S: Janusz Korczak collaboration between Israel and Poland
FC: Janusz Korczak
1: A Collaboration between Bar- Lev Junior High School Israel and Public Elementary School No. 3 in Stalowa Wola Poland
2: Korczak was born on July 22nd 1878 or in 1879 in Warsaw as Henryk Goldszmit. He studied medicine and served the Russian army during the wars.He was a pediatrician , educator and wrote children's books.In 1911 he became a director of a Jewish orphanage in Warsaw. The orphanage was very special because it was democratic:the children had their own parliament,court and a newspaper. | Janusz Korczak
3: Korczak loved his pupils very much . In 1940 the orphanage was moved to the Ghetto.In 1942 Korczak refused to save his life and chose to go with his pupils to Treblinka Concentration Camp Korczak and his pupils were killed in Treblinka. A letter to Janusz Dear Janusz: You were an amazing person.I think that you did special things for your pupils.If you were stil alive I was happy to mmet you.If I could I would like to ask you if you survived the Holocaust, would you come to live in Israel with your pupils? Shachar P
4: Dear Janusz Korczak, My name is Shoval and I'm 13 years old. I am from Israel. I heard a lot about you and I know you're a trustworthy, sincere, honest, smart man and you loved to help lots of other people. I want to ask you two questions that interest me: Why didn't you leave the orphanage and save yourself? How did you succeed to help so many children? Thanks, Shoval.
5: Janusz Korczak: My name is - Chen R I am - 12 year Janusz Korczak was the name he learned Henrik Goldschmidt. A writer, doctor, teacher, and a Polish Jewish. Was director of the orphanage, which were one of the earliest attempts at democratic education. When the Germans established the Warsaw Ghetto in 1940, the Jewish orphanage was forced to move to the ghetto, and the orphanage children who are not Jews take from Korczak. Korczak moved to the ghetto with Jewish apprentices. The orphanage continued to form the Democratic School for two years, provided the sub - Nutrition prevailed in the ghetto. Questions: 1) Were children afraid when they moved to the ghetto? 2) when they had taken Janusz and his charges death camp? Monday, April 30, 2012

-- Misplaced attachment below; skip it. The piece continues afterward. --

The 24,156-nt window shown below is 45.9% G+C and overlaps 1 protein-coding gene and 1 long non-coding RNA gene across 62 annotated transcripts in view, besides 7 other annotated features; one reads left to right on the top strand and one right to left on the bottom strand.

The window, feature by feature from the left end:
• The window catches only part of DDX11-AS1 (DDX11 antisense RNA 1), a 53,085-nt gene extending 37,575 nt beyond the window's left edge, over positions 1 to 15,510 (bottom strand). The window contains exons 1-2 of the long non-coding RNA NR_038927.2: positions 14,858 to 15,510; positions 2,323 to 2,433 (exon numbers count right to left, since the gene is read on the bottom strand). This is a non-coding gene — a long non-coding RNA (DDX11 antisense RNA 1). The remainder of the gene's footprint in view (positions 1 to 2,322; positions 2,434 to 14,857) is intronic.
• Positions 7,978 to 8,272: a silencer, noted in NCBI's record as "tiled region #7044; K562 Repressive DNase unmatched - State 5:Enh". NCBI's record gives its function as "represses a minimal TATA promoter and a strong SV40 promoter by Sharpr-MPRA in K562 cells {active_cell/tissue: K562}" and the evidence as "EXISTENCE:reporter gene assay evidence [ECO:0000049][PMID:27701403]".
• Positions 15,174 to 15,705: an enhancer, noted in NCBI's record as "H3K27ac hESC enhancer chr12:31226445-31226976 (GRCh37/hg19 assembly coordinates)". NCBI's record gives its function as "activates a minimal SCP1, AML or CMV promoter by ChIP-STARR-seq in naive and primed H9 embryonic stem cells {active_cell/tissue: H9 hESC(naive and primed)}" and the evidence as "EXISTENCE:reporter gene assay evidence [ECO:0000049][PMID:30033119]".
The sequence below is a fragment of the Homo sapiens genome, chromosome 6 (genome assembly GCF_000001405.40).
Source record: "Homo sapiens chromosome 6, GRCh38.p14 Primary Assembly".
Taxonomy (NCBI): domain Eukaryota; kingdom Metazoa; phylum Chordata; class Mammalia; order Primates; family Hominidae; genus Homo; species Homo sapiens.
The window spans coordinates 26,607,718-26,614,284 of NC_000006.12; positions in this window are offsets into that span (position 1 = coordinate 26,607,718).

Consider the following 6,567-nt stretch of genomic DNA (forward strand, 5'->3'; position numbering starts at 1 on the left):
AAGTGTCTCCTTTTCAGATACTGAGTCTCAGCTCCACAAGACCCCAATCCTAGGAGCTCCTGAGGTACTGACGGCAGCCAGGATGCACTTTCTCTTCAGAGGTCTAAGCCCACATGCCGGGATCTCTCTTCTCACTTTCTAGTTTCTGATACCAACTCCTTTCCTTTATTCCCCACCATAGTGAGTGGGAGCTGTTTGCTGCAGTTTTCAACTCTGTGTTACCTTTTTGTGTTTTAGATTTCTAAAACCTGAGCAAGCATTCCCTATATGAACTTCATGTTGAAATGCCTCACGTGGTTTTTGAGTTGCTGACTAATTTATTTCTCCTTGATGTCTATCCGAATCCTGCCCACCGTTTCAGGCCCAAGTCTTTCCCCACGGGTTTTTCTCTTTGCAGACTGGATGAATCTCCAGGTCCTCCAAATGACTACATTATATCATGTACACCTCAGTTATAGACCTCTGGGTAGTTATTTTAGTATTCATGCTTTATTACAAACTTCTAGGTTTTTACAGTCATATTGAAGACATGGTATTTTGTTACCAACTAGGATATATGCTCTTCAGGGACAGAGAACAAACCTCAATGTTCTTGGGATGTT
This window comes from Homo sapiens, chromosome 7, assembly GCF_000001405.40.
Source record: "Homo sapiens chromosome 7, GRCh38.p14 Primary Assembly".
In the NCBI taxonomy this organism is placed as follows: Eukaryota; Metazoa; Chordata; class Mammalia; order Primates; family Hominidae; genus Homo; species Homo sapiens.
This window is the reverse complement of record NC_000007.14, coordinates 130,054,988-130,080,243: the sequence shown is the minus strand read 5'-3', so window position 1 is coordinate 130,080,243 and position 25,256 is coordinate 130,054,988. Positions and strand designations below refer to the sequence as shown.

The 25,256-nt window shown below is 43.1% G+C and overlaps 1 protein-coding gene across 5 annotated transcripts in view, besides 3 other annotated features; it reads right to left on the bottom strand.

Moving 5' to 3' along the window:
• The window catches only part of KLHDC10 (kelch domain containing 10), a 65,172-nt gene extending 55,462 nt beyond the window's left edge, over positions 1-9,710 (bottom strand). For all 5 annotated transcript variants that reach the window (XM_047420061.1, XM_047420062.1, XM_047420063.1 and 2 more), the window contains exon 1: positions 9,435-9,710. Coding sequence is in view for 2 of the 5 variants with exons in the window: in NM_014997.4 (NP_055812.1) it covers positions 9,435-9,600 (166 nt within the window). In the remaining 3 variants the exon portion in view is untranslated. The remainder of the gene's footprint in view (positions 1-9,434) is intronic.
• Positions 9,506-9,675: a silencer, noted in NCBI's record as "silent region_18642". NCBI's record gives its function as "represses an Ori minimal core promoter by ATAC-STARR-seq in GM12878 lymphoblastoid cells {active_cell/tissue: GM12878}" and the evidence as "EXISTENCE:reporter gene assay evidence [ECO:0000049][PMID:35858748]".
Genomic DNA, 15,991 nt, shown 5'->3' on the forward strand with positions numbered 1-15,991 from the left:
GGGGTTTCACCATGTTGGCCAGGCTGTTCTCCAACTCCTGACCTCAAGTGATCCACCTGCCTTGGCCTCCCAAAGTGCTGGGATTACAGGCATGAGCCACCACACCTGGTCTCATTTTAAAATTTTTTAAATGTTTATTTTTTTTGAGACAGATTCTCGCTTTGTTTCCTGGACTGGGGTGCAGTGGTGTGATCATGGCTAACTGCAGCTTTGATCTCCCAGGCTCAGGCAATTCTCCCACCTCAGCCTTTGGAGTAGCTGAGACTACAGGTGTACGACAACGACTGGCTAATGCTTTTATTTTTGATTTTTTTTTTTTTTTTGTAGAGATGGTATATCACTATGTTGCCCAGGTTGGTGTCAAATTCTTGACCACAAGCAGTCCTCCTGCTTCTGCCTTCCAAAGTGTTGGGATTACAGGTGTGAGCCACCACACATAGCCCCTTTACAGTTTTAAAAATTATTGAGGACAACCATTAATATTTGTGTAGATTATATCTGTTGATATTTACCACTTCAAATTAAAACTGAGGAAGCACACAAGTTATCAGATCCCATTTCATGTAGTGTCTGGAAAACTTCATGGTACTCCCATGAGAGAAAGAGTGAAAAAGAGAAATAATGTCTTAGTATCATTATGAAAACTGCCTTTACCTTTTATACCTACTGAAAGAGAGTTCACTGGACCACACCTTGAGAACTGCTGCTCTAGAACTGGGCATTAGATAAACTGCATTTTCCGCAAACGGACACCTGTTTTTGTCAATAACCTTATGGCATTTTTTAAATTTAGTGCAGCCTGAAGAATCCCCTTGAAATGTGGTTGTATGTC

6: Shaked Janusz Korczak was born in July 22, 1878 or 1879 – August 1942.the pen name of Janusz Korczak is Henryk Goldszmit. Janusz Korczak was a Polish-Jewish educator, children's author, and pediatrician. After spending many years working as director of an orphanage in Warsaw, he refused freedom and stayed with his orphans when the organization was sent from the Ghetto to Treblinka extermination camp during the Grossaktion Warsaw of 1942. When the Germans created the Warsaw Ghetto in 1940, his orphanage was forced to move from its building. On August 5 or 6, 1942, German soldiers came to collect the 192 orphans and about one dozen staff members to take them to Treblinka extermination camp. Korczak had been offered sanctuary on the “Aryan side” by egota but turned it down repeatedly, saying that he could not abandon his children. On August 5, he again refused offers of sanctuary, insisting that he would go with the children. Monday, April 30, 2012 1
7: Janusz Korczak was born in Warsaw in 1878 or 1879 in poland. Korczak, the pen name of Henryk Goldszmit was a Polish-Jewish educator, children's author, and pediatrician known as Pan Doktor. We want to know if you were afraid and Where did you get the courage to do the things you did? from us, NOA Y.and MOR D.. class : '4 Monday, April 30, 2012